Celebrating Adoption, By Julie Fisher

Shapiro-FisherFamily Picture Fall 2011I am a big believer in the flaunt. It works for me because I have always thought –and taught– that honesty is best, as a first grade teacher, as a school leader, and now as a mom.  It is an important mantra for me.  I only hoped that my daughters would agree. You see, my family is different. And those differences are front and center for all to see. There’s no hiding it. In our family of five, three of us are pale caucasians and two of us have darker skin tones.  These differences exist because two of our three beautiful daughters were adopted from Guatemala.  This is a fact that we do not try to hide.  We are proud of it.  We flaunt it. A few years ago, after we adopted for the first time, a colleague approached me and asked in a hushed tone if it would be okay to ask me and my husband some questions about adoption because she was considering adopting a child. I replied enthusiastically that adoption is one of our favorite topics.  She was relieved to hear that we would be happy to talk about it all day! As it turns out, others talk about it also, whether you want them to or not!  All the reading I had done about adoption cited stories of obtuse strangers approaching others in the mall and asking all sorts of questions.  It turns out this really happens.  Here are some that I’ve gotten:   “Is that your real daughter?” “Where is your daughter from?” “Are you their mother?” “Are they sisters?” The wise words of advice given by adoption professionals are helpful and they teach that you have a choice in how you respond. You can share information openly; you can choose to educate people about adoption; or you can choose to keep your personal information private. I firmly believe that when children are taught openly and honestly about their adoption story, it is possible to help them develop great pride and confidence–just as a biological child learns to tell his or her story by listening to their parents retell the story with happiness and excitement. From the point of their adoption, we spoke honestly and openly with our girls about their births, their early lives and their journey into our family.  Last year in first grade, our 7-year-old daughter gave a presentation to her class about being adopted from Guatemala. She dressed in native garb, showed pictures from her country of birth and told the story of her adoption. For many of the children in her class it was their very first time learning about adoption. The next day the teacher called us and told us there was “a problem.”  Of course, our hearts dropped and we anxiously waited to hear what had occurred.  You could almost hear her smile audibly over the phone when she said that she had heard from a few parents who said that their children came home upset saying that they wish THEY had been adopted like our daughter. Our daughter had shared her story with such pride that others didn’t see anything shameful or embarrassing; in fact, they saw someone who had great pride in her difference and a great ability to share it openly–so much so that they apparently felt envious. I recently read an intriguing quote that aptly summed up the choice you make between hiding your unique story or celebrating it.  Michael Reagan once said, “My adoption was treated as a celebration.”  Can you imagine the difference children feel when their differences are embraced openly and they are proactively taught not to hide their “story” or difference from others? So, yes, our family looks different. We celebrate those differences and we openly share and affirm our unique story of how we became a family.   7 Ways to Celebrate Adoption:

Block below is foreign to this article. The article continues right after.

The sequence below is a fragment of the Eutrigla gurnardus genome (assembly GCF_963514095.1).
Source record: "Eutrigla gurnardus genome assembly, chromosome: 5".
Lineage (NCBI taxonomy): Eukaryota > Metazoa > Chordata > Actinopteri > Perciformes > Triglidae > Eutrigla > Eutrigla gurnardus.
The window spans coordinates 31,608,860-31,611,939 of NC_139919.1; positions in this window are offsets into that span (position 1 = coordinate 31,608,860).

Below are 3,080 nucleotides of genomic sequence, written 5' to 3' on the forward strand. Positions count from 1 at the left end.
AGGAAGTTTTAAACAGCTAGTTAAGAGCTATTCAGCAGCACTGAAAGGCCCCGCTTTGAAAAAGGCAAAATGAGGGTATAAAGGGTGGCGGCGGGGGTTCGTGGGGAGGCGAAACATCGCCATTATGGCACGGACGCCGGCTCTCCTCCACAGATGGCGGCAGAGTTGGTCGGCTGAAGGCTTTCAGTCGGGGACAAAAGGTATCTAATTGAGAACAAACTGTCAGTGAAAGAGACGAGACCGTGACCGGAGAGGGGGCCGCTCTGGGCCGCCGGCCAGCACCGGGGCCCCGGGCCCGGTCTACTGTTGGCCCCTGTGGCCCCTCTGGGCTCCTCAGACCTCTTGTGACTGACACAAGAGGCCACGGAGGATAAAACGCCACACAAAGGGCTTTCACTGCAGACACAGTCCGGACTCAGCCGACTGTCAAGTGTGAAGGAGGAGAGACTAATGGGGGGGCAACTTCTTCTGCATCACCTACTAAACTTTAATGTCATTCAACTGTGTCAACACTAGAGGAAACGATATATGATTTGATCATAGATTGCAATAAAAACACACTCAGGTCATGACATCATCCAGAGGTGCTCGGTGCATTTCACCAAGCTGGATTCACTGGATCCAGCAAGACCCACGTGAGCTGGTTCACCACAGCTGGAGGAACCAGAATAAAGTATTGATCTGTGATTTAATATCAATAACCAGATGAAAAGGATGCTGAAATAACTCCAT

• Answer questions from your children openly and honestly. Teach them to do the same when they are ready.
  • Use questions and comments from others (even embarrassing ones) as an opportunity to teach about adoption.
  • Celebrate special days such as “Gotcha Day” or “Family Day” or “Coming Home Day.” Cakes are a big hit!
  • Tell the story of how each individual came into your family with openness and respect–and celebration (biological or through adoption, surrogacy, etc.). Include others in your celebration (grandparents, friends, neighbors).
  • Teach children to be proud to share their story with others such as classmates, teachers, and friends.
  •  Teach your children how to respond kindly and firmly to questions or comments that might be negative or hurtful, but most likely just show a lack of understanding of adoption (e.g.“Is that your REAL mom?”).
  • Read books and listen to music that celebrate adoption and reflect your family’s unique story, such as Happy Adoption Day by John McCutcheon or  We Belong Together; A Book About Adoption and Families by Todd Parr.
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